In summary, public bodies paying the living wage will not solve health inequalities. However it is a simple and achievable step towards equality. There will be large health benefits through reducing poverty and income inequality, enabling people to live healthier, less stressful lives, and enabling us all to make healthier collective decisions.

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    We are all shamed by Scotland’s poor health record, but we are even more shamed by the wide socioeconomic inequalities in health. Inequalities that see the poorest, most disadvantaged bearing the greatest burden and suffering the most. Health inequalities are the unjust differences in life expectancy (how long we live) that are observed across our communities, cities, and country – differences determined by socioeconomic position or circumstances, determined by the unfair distribution of income, wealth, and power. In the Socialist Health Association Scotland, we believe we must tackle health inequalities that play out in health and disease, in life and death is the greatest challenge we face as a society.

    The time for action on health inequalities is now. And we are delighted to announce that Neil Findlay MSP, Shadow Cabinet Secretary for Health and Wellbeing and the Scottish Labour Party have grasped this thistle and have commissioned the health inequalities policy review.

    Our launch meeting, in the Scottish Parliament in February 2014, brought together a diverse “Reference Group” with representatives from community groups, activists, the voluntary sector, councils, health professionals, academia, Unions, the Labour Party, and the Socialist Health Association, and included a priority setting workshop.

    The Reference Group agreed an overarching vision of the commission – to make tackling health inequalities a top priority and to propose a suite of policies for action. The Commission will have the following aims:

    1. To understand the scale and depth of health inequalities; thoroughly clarifying both the manifestations of health inequalities and the social, political and economic determinants of health inequalities.
    2. Across health and other public services to examine ways to tackle the Inverse Care Law and ensure resources are allocated proportionate to need.
    3. To consider short, medium and long term policies needed to tackle health inequalities (incognisance of current and potential future constitutional arrangements).
    4. To propose and cost specific policies that would help tackle health inequalities. This should take into account current spending realities, but could also consider what could/should be done with reallocating and reprioritising resources or under a financial situation that is different that differs from the current arrangement; this should look at both more generous settlements than those in place presently.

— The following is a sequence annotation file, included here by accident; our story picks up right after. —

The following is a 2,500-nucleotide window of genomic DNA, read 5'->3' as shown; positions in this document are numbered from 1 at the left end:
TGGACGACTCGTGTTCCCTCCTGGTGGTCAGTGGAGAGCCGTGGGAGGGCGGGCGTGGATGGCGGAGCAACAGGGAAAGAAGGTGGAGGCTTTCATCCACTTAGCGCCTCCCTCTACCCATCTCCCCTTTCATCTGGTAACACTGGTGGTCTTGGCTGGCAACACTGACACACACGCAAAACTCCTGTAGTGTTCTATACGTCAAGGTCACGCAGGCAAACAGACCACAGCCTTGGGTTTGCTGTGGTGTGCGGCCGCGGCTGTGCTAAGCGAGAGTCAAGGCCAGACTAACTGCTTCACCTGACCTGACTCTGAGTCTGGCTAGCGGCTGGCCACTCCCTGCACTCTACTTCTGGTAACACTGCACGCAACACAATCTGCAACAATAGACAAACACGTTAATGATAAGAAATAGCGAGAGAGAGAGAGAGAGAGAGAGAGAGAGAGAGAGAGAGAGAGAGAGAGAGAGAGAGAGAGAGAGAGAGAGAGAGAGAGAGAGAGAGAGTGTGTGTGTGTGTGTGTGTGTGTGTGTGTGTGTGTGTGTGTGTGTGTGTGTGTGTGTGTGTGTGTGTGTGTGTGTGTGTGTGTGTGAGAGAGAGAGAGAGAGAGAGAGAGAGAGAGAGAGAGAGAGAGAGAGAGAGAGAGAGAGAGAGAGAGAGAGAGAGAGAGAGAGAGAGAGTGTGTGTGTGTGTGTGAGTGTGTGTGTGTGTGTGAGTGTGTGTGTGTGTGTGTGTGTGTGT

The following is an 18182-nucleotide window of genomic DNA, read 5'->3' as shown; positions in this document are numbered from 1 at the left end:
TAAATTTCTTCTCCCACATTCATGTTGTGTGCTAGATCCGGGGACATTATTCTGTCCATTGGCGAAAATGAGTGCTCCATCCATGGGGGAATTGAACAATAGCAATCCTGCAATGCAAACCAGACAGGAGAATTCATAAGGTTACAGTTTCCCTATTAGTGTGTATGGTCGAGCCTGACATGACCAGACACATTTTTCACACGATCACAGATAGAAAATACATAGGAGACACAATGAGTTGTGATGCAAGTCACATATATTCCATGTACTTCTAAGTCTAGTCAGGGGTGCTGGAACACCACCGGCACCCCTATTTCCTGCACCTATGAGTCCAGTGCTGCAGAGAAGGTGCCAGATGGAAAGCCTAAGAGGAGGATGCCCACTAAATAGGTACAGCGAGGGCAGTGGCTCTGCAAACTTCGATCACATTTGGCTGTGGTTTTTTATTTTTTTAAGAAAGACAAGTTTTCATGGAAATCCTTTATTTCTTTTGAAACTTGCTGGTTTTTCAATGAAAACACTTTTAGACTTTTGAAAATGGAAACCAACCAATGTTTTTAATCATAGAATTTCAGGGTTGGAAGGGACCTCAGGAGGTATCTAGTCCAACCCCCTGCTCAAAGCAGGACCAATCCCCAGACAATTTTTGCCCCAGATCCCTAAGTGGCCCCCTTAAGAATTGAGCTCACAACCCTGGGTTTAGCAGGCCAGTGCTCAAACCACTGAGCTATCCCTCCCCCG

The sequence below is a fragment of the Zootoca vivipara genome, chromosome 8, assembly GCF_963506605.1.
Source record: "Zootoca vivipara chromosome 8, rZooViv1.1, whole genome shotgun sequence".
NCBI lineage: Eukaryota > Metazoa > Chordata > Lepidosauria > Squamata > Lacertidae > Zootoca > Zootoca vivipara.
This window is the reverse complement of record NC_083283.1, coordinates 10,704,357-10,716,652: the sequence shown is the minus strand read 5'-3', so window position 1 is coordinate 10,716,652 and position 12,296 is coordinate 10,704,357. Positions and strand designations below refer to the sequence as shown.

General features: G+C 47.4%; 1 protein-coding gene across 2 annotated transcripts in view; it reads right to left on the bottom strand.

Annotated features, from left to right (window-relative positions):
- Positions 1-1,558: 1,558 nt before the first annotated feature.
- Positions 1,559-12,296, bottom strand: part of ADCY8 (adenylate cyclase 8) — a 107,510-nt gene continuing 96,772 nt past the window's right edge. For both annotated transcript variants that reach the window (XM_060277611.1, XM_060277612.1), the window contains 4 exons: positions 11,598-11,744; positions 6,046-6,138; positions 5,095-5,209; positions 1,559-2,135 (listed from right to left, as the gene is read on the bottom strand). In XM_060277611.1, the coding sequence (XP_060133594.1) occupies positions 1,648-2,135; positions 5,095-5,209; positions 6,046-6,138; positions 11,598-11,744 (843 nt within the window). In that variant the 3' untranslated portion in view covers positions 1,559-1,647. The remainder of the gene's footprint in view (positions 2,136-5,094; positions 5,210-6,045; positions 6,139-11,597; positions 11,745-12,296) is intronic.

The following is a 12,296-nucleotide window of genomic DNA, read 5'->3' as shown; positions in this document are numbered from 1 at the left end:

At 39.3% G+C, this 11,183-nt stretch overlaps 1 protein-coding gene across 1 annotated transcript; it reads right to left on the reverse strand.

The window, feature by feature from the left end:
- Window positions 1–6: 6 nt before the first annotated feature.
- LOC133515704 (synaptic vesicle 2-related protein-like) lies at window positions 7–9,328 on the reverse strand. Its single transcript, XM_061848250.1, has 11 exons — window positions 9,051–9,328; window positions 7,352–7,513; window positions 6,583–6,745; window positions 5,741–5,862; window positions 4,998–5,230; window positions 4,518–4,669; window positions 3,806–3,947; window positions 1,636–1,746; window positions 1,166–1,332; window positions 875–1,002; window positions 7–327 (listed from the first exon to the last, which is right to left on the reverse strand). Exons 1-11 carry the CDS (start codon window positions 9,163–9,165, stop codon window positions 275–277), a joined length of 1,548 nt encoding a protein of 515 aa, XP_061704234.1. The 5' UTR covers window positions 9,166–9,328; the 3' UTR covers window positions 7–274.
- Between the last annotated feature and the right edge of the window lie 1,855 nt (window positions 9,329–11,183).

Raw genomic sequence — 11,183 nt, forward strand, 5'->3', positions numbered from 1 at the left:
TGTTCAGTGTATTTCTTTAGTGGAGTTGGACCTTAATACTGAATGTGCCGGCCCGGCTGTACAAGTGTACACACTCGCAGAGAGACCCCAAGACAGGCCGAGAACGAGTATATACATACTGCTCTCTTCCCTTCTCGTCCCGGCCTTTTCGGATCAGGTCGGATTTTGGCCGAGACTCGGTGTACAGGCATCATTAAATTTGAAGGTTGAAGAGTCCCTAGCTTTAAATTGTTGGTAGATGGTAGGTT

5. To consider how and where cross-portfolio work could/should take place to tackle health inequalities.

    We are planning to undertake a process of community engagement in the policy development process.

    We have set a call for written evidence on the following questions:

    • What is the character of health inequalities? What do they mean for communities and families?
    • What role can health and other public services play in tackling health inequalities?
    • Are there any specific policies, initiatives or research evidence from Scotland, UK or internationally that you would propose to tackle health inequalities?

    Other specific questions:

    • What can be done within current devolved arrangements to tackle health inequalities?
    • What further devolving of powers would enable health inequalities to be tackled?
    • What mechanisms can be deployed to better join up policy and public services to tackle health inequalities?
    • What can be done to tackle the Inverse Care Law in health and other public services?
    • Is democratisation of health services important in tackling health inequalities?
    • How would community development efforts be better supported to tackle health inequalities?
    • How could resource allocation (geographic and in other budget planning terms) to health and public services be re-allocated to tackle health inequalities?

    To respond to this call, please submit written evidence email tommy.kane@scottish.parliament.uk by end of May 2014.

    This article first appeared in Healthier Scotland – The Journal Published by Socialist Health Association Scotland March 2014

    Dr David Conway is  Chair of Scottish Labour’s Health Inequalities Commission